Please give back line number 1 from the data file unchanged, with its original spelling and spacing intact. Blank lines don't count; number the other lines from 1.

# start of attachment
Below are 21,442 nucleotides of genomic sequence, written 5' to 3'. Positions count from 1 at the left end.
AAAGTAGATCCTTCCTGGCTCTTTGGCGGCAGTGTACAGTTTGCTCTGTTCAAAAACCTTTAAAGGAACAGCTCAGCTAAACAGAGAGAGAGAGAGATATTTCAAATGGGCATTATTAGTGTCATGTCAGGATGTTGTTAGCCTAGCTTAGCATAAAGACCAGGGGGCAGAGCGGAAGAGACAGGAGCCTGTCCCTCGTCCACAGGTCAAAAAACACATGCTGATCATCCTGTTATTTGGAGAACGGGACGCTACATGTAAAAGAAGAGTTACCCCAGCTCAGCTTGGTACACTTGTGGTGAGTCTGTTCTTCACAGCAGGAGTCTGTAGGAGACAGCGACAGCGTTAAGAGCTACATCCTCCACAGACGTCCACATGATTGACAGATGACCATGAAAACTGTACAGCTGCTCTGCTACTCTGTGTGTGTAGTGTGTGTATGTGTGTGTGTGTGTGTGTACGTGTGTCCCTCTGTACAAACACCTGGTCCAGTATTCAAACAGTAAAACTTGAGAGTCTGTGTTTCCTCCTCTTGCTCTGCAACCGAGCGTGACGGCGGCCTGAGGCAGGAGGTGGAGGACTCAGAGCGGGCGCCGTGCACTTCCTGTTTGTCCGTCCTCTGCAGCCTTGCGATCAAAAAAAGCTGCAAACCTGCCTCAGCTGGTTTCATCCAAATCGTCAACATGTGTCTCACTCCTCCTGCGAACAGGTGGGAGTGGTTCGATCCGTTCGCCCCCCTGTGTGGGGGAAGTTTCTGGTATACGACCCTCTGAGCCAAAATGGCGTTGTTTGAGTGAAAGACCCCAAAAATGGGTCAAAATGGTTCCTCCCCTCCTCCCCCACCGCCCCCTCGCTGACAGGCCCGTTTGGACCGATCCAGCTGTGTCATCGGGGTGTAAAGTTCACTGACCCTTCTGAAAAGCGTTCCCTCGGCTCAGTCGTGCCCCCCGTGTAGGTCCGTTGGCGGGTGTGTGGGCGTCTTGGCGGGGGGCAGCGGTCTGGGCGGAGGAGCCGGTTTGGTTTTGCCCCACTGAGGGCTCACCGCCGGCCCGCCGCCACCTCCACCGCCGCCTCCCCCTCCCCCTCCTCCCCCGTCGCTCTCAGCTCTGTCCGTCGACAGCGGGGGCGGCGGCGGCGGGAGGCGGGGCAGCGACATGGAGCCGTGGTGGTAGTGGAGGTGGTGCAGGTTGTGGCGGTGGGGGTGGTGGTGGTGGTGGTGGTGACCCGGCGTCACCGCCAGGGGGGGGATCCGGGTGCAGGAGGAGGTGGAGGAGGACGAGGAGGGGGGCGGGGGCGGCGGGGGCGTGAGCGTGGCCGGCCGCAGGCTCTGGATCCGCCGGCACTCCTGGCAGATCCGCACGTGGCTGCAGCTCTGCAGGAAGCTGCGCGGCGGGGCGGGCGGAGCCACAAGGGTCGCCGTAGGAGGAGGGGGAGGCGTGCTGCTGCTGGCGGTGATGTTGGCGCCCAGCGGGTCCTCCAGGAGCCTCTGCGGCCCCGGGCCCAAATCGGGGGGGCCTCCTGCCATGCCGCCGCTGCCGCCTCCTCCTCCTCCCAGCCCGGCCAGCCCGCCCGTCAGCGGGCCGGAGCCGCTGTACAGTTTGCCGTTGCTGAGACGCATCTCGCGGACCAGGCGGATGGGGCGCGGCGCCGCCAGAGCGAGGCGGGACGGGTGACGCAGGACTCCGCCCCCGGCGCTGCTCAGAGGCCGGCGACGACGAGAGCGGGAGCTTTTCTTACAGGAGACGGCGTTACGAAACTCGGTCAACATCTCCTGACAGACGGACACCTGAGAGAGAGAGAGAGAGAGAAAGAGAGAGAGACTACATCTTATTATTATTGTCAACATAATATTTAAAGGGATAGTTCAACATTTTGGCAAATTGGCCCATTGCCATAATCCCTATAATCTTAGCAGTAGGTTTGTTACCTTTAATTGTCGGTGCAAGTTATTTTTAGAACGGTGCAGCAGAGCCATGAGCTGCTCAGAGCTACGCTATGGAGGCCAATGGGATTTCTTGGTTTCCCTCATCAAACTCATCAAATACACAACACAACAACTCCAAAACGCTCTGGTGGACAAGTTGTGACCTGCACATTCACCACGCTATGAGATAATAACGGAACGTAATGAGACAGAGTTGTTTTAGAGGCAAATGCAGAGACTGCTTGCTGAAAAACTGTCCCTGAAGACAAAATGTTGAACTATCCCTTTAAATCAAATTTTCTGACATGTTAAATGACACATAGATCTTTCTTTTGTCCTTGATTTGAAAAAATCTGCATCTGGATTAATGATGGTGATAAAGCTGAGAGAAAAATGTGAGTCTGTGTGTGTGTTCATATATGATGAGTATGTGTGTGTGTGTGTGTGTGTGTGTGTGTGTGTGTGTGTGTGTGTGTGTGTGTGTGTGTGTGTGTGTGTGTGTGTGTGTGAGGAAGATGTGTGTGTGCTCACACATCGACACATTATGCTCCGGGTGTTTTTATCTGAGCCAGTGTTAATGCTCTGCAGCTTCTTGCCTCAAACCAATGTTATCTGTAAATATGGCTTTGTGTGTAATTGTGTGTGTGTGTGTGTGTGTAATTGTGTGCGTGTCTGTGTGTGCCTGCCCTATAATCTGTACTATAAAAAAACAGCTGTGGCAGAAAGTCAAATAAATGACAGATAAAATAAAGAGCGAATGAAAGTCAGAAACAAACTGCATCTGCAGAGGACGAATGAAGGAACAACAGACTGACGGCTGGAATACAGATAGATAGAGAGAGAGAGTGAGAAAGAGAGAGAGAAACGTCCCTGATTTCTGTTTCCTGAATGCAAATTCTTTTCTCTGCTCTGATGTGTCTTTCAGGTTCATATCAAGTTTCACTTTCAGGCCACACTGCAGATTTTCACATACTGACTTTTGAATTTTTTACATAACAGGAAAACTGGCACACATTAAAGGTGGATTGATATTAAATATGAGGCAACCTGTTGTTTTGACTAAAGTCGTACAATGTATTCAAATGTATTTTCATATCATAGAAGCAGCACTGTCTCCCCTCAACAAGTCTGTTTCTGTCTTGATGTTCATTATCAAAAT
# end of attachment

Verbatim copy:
Below are 21,442 nucleotides of genomic sequence, written 5' to 3'. Positions count from 1 at the left end.